Fox had worked closely with Carter while she was a CAPE, but she had come in under Hagel's direction to lead the strategic review.  While she has analytic and budgetary credentials, she will need to get up to speed as a manager with such a broad portfolio, experts said. And, some have criticized Fox for presenting budgetary choices that were politically palatable but who was less inclined to push for less damaging options.

Fox has kept a low-profile until after leaving CAPE and the Pentagon. But in September, she penned an op-ed in Defense News titled "Stop Pretending Forced Cuts Won't Be Harmful." In it, she argued: "There needs to be a serious national dialogue on what a sensible, sustainable and strategically sound defense budget looks like," adding: "But let's drop the illusion that by efficiency nip and managerial tuck the US military can absorb cuts of this size and of this immediacy without significant consequences for America's interests and influence in the world."

Still, given her knowledge of the building and the budget process, she was considered a no-brainer, especially in a pinch, as the Obama administration scrambles to fill jobs during a presidency that has stumbled in its second term. But Fox's appointment could be useful to Hagel.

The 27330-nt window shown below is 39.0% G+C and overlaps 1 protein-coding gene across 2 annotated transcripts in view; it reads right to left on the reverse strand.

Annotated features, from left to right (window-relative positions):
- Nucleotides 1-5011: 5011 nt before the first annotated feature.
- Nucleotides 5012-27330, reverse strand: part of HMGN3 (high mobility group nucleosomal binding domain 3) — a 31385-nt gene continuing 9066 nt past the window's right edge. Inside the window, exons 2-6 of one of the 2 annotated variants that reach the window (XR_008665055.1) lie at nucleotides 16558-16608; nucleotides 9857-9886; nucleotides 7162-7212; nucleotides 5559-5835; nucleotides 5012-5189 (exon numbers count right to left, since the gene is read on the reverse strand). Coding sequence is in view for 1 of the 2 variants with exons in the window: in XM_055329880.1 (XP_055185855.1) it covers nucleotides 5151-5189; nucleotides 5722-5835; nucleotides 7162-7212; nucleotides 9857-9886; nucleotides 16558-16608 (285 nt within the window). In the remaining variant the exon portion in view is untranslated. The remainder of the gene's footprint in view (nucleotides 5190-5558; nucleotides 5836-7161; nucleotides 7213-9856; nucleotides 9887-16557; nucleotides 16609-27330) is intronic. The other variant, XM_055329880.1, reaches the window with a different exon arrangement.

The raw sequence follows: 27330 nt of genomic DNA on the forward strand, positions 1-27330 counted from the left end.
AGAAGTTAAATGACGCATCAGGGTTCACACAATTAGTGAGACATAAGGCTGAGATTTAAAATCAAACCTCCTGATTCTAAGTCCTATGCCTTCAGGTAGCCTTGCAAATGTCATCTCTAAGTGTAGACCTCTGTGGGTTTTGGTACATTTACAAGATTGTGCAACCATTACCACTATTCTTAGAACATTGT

"Over the last five years, Christine has played a key role in helping shape solutions to the core challenges facing the Department of Defense," a senior defense official at the Pentagon said in a statement. "Secretary Hagel quickly came to trust Christine's judgment and deep analytical expertise through her leadership of the Strategic Choices and Management Review. Simply put, no one knows the issues as well as Christine and in this new role she will hit the ground running like no one else can."

There had been some thought to giving the temporary job to a service secretary -- say, the Army's John McHugh -- as a stopgap measure. But installing Fox means the senior leadership team at the Pentagon can stay in their jobs.

The Complex

U.S. Commandos About to Kick Their Drug War Mission in Colombia

The $8 billion U.S war on drugs and instability in Colombia has pressed U.S. special operators, air crews and other personnel into a decade-plus operation to solidify security in the South American country. But the controversial mission will likely wind down soon: Colombian officials say they are winning the fight, and the two countries want to move to a new relationship based more closely on shared economic interests, said a senior U.S. administration official.

The comments came a day before Colombian President Juan Manuel Santos is expected to meet with President Obama in Washington on an official visit. The U.S.'s security assistance package for Colombia "was always designed to be phased out" as conditions on the ground improved, and "in fact it has been improving" the U.S. administration official said. Ending or revising the mission would mark a significant shift in the sometimes controversial relationship between the two countries, which has centered heavily since 1999 on curbing Colombia's cocaine production and the violent drug lords and insurgent groups funded by them.

Colombia defense minister Juan Carlos Pinzón Bueno compared his country's battle to attain peace to an American football game on Monday, saying Colombia is in the "red zone," close to scoring a metaphorical touchdown against the violence that has plagued Colombia since the 1960s. But he warned the fight isn't over yet.